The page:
Award sponsored by CAN
Who was involved in the project?
Syrian refugees residing in Jordanian host communities face multiple daily challenges due to a lack of documentation, including the ability to access basic services: shelter, food, education and healthcare. Mercy Corps joined a consortium, funded by European Humanitarian Aid and Civil Protection, alongside the Danish Refugee Council and Premiere Urgence Internationale. The aim of the consortium is to support refugees to acquire civil and legal documentation, and Mercy Corps focuses on cash assistance to help the most vulnerable households obtain documentation to address their basic needs.
What was the project?
A key challenge was ensuring that cash provided was spent on obtaining documentation, because many refugees felt they had no choice but to use the money to meet their basic needs, such as food and shelter. Mercy Corps recognised the importance of addressing these needs in order to support displaced Syrians to obtain documents, and set up a referral system connecting people with specific concerns with specialised case management partners. This allowed cash transfers to be used to obtain documentation.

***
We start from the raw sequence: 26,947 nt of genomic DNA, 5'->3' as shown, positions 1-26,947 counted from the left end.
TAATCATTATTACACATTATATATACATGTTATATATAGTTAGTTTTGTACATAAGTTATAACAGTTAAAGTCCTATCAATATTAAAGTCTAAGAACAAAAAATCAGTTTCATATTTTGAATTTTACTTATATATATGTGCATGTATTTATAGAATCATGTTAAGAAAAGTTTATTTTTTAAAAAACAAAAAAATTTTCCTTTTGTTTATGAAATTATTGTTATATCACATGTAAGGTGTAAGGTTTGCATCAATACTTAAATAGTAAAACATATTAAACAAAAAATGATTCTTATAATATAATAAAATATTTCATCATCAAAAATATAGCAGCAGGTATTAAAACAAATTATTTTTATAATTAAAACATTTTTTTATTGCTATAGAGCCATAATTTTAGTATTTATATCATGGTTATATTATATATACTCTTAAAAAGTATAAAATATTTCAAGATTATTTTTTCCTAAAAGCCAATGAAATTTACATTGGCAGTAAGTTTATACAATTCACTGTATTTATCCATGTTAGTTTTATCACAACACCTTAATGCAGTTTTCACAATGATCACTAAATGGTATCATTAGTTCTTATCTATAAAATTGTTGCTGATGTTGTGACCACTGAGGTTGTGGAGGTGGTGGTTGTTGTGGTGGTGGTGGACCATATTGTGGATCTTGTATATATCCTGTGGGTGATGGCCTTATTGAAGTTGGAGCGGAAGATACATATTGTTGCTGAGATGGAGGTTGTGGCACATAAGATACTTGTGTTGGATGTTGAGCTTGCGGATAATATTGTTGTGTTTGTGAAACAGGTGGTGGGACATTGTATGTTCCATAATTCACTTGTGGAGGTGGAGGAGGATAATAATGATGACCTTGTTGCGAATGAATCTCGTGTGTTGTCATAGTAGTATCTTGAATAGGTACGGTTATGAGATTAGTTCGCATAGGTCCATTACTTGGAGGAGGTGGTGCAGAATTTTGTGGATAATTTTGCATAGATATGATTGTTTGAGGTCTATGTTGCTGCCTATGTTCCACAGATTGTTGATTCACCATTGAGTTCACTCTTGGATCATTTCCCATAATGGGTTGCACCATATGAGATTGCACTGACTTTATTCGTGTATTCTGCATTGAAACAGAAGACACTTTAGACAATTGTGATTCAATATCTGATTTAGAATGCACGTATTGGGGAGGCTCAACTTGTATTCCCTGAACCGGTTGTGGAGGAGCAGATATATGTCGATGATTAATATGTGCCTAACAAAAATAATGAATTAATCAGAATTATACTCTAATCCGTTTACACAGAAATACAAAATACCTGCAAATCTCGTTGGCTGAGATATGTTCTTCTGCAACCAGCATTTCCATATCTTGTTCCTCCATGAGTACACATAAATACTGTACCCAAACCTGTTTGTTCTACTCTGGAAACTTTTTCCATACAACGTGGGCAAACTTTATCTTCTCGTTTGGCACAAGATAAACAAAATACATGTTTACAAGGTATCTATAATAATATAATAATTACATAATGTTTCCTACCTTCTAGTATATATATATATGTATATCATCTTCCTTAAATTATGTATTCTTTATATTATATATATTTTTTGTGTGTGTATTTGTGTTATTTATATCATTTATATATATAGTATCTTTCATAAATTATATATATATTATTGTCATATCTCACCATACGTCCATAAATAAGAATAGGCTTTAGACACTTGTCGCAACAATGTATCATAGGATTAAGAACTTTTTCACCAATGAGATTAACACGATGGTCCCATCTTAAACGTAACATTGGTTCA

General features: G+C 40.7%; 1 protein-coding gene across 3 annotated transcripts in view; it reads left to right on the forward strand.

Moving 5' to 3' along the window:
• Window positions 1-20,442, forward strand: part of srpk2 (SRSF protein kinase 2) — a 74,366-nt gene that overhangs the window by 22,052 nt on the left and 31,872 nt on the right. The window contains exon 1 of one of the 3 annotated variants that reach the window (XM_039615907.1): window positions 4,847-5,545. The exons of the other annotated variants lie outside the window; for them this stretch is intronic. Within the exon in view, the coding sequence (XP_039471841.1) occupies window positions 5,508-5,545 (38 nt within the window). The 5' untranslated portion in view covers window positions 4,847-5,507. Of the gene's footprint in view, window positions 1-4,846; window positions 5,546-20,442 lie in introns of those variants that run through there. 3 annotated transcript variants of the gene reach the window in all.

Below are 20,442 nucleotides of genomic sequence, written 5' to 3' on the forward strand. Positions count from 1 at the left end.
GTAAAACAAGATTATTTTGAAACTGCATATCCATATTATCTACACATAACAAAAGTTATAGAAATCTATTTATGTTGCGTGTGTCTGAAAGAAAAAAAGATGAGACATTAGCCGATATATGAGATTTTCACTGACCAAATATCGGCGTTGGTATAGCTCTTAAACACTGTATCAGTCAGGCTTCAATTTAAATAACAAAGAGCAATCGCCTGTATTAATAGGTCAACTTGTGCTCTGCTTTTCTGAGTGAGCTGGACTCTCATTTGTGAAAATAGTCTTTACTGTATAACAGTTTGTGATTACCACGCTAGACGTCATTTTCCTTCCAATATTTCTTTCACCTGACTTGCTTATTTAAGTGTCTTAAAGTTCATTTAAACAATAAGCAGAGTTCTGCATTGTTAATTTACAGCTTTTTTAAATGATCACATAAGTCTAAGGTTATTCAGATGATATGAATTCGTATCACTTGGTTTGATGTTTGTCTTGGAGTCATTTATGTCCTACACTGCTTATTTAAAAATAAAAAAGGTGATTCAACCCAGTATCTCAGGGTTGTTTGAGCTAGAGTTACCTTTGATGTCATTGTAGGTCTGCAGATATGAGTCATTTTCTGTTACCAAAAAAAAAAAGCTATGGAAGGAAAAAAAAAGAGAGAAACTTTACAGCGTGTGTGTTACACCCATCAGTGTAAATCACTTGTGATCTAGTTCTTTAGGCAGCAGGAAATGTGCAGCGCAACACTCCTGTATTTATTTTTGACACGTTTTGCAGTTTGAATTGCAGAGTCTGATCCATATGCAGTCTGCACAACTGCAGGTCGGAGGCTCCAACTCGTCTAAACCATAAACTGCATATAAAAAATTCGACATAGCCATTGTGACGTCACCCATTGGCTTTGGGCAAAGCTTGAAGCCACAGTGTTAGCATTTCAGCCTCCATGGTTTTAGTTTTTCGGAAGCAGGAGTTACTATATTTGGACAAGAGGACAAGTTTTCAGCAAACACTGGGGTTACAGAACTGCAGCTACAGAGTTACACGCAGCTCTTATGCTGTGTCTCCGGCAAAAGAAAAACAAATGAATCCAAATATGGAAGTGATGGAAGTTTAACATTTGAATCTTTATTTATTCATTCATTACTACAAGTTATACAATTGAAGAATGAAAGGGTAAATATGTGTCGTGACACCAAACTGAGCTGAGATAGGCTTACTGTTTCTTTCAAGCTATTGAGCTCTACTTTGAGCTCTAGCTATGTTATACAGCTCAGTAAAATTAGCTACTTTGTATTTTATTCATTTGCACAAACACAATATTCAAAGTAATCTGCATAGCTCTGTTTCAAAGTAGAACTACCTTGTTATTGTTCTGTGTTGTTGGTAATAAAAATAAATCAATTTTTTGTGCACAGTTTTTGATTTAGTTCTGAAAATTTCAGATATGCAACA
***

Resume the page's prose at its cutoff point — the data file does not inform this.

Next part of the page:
What did it achieve?
Mercy Corps’ package of services, including information, cash, counselling, case assessment, follow-up and referrals, reached about 26,500 vulnerable beneficiaries. Between 50 and 70 per cent of recipients were able to acquire one or more of the documents they needed. Of those able to obtain documentation, 36 per cent had improved access to health services and 23.8 per cent to education. Deportation risks and exploitative labour incidents declined sharply, the number of out-of-school primary children dropped by half and three-quarters of households that received cash assistance reported falling household tensions.
Change, Grow, Live
The Trussell Trust